Wednesday, March 17, 2010

Selective hearing? It’s in the brain, not in ears

London: Selective hearing? It’s all in the brain, and not ear, say scientists. A new study has revealed that selective hearing — the ability to filter out unwanted noise and conversation — exists and it is the brain that “zooms in” on sound acting like radio by tuning into certain noises while ignoring everything else.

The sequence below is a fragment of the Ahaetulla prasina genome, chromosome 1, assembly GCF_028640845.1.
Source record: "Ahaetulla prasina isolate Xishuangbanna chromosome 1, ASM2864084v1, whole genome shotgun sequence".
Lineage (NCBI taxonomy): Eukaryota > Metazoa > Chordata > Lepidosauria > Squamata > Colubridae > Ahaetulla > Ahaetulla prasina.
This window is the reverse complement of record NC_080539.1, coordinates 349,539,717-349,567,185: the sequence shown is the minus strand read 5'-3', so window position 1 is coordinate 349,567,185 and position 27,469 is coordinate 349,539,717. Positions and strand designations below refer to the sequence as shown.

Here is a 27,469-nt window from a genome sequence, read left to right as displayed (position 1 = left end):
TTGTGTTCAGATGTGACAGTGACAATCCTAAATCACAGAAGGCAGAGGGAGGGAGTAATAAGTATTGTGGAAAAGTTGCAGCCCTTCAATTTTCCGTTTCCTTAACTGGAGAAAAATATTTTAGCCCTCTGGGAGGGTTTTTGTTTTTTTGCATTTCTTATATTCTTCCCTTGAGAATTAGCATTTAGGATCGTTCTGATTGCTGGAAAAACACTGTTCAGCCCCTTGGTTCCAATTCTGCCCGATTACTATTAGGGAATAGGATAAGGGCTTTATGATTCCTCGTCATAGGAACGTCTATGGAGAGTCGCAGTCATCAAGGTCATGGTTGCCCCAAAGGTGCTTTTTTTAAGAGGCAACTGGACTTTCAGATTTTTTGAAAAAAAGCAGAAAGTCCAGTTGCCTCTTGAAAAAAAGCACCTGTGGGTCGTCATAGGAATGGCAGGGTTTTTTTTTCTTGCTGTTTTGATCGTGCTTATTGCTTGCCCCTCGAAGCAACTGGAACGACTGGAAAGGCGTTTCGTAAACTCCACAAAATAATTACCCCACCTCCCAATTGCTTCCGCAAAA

The study could help explain why people with hearing difficulties lose this ability and are swamped by background noise, thereby pave the way for combating deafness. “We are only just beginning to appreciate the role the brain and this research gives us hope for improving not just the performance of implants and hearing aids,but the lives of people with hearing disabilities everywhere”, Vivienne Michael of Deafness Research UK, which is carrying out the study, said. Simultaneously, a team at University College London’s Ear Institute is using a variety of techniques to investigate the issue, including psychophysics, the study of sensations, and neurophysiology, the study of nervous system and brain. PTI

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